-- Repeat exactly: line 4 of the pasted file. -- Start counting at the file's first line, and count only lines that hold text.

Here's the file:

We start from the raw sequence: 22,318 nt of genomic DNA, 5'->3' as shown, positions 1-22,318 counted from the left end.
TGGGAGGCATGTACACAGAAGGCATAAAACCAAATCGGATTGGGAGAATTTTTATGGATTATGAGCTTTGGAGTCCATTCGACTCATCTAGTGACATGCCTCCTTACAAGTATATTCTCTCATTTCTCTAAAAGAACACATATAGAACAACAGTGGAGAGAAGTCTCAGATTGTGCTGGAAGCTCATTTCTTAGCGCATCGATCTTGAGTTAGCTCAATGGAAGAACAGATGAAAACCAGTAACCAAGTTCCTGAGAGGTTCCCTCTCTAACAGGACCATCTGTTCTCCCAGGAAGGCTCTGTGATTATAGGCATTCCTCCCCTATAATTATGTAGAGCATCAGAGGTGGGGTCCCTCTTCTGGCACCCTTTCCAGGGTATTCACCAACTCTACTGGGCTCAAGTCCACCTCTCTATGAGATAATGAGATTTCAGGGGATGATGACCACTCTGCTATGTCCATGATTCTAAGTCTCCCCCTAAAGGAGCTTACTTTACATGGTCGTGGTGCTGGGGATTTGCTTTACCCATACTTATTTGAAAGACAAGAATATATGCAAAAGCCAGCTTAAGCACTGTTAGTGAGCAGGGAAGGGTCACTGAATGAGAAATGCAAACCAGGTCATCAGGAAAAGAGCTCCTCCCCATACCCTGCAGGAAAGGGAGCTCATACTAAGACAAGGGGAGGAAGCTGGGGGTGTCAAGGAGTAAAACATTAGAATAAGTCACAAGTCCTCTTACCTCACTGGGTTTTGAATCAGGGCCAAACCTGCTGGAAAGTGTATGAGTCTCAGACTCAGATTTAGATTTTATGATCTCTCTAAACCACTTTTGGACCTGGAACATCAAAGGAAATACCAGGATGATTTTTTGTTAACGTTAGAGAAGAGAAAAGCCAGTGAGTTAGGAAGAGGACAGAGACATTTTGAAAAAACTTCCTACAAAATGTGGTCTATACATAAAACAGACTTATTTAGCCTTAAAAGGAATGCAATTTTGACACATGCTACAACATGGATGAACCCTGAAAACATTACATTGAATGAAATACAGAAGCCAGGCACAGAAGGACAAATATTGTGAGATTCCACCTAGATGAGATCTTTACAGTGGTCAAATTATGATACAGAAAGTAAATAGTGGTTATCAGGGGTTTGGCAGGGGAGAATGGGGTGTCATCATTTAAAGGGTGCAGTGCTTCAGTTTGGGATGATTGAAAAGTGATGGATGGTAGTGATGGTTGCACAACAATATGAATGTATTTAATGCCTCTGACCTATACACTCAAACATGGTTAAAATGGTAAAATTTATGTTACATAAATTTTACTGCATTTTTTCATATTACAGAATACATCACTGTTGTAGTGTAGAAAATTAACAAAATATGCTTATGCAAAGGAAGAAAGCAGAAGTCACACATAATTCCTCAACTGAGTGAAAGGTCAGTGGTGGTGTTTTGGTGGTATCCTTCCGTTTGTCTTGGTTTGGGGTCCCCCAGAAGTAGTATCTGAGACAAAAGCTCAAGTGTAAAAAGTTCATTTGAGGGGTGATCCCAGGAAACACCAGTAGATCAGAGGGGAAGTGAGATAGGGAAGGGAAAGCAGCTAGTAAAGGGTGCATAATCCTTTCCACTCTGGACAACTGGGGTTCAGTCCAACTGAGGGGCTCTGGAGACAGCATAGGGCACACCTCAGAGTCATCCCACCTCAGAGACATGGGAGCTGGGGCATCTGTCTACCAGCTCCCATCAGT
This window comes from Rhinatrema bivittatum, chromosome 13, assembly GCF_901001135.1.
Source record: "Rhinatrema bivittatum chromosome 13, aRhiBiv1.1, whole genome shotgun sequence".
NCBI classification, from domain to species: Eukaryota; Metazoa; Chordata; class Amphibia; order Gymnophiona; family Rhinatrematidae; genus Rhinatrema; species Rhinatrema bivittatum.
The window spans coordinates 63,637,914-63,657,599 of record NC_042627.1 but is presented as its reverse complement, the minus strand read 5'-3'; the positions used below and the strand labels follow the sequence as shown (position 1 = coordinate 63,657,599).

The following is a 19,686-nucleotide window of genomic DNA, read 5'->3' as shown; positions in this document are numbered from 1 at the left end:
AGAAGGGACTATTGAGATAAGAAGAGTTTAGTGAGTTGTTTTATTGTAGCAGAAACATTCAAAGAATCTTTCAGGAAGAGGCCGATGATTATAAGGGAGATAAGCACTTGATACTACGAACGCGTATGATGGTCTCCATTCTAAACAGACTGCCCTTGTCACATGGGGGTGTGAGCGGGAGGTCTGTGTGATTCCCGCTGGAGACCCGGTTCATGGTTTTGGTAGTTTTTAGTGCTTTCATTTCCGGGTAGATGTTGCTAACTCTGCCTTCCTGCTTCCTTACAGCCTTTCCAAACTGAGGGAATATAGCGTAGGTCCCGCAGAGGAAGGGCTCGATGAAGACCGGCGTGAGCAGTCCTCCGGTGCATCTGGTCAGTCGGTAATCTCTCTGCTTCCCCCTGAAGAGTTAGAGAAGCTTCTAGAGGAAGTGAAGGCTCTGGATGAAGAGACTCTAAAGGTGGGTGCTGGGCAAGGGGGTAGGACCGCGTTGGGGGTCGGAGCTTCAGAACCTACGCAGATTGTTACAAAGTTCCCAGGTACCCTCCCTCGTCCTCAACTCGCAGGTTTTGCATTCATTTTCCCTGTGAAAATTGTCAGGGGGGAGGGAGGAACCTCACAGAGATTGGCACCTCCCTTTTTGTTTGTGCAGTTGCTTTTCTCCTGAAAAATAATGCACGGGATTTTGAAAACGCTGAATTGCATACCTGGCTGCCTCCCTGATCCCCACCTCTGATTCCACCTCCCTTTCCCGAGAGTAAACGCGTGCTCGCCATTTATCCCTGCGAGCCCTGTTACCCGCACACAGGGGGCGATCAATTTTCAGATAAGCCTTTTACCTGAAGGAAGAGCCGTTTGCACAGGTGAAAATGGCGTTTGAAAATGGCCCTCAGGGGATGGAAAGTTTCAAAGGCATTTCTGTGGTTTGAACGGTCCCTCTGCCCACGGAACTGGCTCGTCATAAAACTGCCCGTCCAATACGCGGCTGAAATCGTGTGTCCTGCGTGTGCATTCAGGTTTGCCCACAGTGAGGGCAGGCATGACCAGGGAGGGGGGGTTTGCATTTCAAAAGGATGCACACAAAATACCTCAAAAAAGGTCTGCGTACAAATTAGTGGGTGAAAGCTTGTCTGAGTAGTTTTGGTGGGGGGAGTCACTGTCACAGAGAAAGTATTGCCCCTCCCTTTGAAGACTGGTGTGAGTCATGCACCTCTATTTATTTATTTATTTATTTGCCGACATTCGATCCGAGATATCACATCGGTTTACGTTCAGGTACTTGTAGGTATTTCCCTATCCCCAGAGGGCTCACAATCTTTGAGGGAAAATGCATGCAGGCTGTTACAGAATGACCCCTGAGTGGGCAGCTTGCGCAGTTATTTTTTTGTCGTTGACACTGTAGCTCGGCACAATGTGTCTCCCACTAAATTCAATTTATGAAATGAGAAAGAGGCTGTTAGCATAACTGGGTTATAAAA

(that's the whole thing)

Source record: "Rhinatrema bivittatum chromosome 13, aRhiBiv1.1, whole genome shotgun sequence".